Eloquent has a convenient feature called Accessors - you can define your own custom fields on top of existing in the database table. But then there's an Eloquent property $appends - should we use it or not? And what's the difference?
Let's say we have DB table products, which is linked to table categories with a field products.category_id = categories.id, Eloquent helps us to define a relation easily. But what if the category gets (soft) deleted, but we still need to have that relationship to be returned for history reasons? You can use withTrashed() method here.
Another quick tip - if you need to know, how many rows were actually affected if you launch Eloquent update() statement - it cannot be easier.
There is one small upgrade in Laravel 5.1 which breaks apps with earlier versions - it is related to <select> dropdown items. For a long time, Eloquent had a useful way of passing options to Form::select() - but adding an empty parameter doesn't work in Laravel 5.1 anymore. Here's what to do.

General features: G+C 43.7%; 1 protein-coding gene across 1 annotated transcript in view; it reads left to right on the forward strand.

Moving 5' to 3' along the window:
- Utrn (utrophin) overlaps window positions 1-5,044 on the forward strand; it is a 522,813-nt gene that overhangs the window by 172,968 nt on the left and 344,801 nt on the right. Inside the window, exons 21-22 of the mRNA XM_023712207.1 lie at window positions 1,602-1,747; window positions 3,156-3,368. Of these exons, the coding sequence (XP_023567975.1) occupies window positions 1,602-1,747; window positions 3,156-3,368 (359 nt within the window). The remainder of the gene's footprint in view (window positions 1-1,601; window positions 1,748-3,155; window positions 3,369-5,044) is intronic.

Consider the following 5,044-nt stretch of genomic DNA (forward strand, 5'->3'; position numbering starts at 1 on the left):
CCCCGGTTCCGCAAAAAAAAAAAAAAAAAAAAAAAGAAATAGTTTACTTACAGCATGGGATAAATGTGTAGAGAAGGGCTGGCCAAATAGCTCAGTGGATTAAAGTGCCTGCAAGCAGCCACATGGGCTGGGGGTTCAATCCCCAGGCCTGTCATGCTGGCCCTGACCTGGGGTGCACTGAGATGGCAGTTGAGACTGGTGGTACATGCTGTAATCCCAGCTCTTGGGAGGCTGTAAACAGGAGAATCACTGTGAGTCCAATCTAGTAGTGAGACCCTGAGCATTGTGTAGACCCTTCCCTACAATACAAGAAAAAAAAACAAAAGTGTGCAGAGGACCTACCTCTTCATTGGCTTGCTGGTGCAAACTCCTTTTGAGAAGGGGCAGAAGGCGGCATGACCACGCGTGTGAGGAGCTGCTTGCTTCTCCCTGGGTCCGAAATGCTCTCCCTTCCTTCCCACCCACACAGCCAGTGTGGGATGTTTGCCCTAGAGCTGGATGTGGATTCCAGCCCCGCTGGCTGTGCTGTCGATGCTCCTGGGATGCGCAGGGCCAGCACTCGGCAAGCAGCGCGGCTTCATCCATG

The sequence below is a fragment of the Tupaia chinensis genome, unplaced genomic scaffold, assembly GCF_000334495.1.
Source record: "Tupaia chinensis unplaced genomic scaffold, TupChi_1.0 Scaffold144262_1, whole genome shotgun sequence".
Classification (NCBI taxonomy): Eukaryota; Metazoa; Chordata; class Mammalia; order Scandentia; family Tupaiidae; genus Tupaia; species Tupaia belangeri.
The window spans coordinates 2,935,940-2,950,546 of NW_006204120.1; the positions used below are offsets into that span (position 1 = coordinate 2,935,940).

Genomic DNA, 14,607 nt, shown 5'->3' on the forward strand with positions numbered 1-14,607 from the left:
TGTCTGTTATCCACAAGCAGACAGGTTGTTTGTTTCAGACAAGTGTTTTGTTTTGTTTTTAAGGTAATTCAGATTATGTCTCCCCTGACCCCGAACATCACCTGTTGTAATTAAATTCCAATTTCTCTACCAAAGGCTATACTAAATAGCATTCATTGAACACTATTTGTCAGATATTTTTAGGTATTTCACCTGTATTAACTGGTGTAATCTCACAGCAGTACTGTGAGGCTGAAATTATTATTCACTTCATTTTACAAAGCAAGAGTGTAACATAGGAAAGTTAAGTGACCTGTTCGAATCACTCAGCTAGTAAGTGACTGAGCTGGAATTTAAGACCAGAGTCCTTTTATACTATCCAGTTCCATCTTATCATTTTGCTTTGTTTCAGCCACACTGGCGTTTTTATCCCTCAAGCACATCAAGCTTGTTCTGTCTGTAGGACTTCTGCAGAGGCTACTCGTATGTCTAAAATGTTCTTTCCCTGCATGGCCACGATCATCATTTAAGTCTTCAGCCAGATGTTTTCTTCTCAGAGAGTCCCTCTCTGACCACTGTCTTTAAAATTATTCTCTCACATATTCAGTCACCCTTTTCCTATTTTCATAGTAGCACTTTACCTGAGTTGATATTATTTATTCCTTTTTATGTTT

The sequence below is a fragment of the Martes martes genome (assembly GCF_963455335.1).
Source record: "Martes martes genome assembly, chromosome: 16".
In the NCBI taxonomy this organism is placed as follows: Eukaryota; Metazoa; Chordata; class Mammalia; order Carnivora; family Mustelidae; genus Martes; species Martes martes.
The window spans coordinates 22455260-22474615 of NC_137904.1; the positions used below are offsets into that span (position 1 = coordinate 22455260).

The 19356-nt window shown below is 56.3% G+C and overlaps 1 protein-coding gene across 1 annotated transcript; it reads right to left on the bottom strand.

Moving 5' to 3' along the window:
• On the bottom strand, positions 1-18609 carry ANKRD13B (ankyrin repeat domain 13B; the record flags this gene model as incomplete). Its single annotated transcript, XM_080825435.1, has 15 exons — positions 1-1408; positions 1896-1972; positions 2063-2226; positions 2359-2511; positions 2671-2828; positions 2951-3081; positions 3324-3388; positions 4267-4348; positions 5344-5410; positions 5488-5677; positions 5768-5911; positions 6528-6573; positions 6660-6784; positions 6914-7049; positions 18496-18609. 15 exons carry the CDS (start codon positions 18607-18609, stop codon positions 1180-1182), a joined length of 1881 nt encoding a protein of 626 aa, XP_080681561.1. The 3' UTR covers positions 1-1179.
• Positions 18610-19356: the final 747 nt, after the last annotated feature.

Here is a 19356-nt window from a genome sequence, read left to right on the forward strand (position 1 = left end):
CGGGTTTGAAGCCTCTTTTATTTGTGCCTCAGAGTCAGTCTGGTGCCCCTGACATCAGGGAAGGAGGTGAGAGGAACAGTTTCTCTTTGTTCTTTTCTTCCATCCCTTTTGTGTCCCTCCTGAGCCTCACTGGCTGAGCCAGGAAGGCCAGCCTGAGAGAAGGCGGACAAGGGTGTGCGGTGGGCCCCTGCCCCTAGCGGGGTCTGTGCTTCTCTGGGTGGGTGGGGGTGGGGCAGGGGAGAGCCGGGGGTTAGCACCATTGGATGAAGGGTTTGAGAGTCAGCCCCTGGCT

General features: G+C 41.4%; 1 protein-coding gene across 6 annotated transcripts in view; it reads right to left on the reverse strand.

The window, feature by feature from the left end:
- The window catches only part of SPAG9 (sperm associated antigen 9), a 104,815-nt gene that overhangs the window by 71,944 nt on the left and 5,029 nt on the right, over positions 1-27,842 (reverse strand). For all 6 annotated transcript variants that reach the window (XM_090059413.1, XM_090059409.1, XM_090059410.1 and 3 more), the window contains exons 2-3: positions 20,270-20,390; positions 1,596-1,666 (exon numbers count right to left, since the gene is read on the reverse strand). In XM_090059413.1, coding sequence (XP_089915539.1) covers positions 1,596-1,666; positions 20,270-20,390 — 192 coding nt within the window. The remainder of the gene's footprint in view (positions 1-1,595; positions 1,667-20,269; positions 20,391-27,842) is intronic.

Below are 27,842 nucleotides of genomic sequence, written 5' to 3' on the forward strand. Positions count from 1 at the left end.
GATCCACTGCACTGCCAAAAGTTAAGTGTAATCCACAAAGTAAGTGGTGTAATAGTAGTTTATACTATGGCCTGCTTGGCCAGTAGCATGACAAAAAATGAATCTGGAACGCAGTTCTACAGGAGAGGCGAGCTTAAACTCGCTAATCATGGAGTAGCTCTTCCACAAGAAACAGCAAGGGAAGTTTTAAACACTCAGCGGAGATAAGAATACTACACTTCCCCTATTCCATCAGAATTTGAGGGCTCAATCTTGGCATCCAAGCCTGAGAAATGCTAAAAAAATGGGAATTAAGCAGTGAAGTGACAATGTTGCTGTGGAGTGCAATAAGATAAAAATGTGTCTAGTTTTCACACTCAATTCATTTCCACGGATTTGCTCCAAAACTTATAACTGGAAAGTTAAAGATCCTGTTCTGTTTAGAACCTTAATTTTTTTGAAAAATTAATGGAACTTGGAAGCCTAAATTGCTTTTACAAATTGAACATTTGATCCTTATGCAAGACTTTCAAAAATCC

One of the biggest confusions for people switching from Laravel 4 to Laravel 5 was using the Form class. Basically, Form::open() and related stuff...
Just a quick tip. I've noticed a really typical mistake by developers, which caused some headache for myself and for others - you add a new field into the database table, but for some reason it isn't automatically saved.
Eloquent is a great thing - you can build your query step-by-step and then call get() method. But sometimes it gets a little tricky for more complicated queries - for example, if you have multiple AND-OR conditions and you want to put brackets, how to do it properly?
Just a quick tip - since Laravel 5.1 now is coming with PSR-2 support (most important change is spaces indent instead of tabs), it makes sense to configure your editor to support that by default, if you haven't done so already.
Laravel is pretty strict about any kind of errors - if you try to use undefined variable or don't pass a necessary parameter you immediately see Whoops or another kind of error, depending how you handle them. There's a little trick with Input variables that might save you some time and lines of code.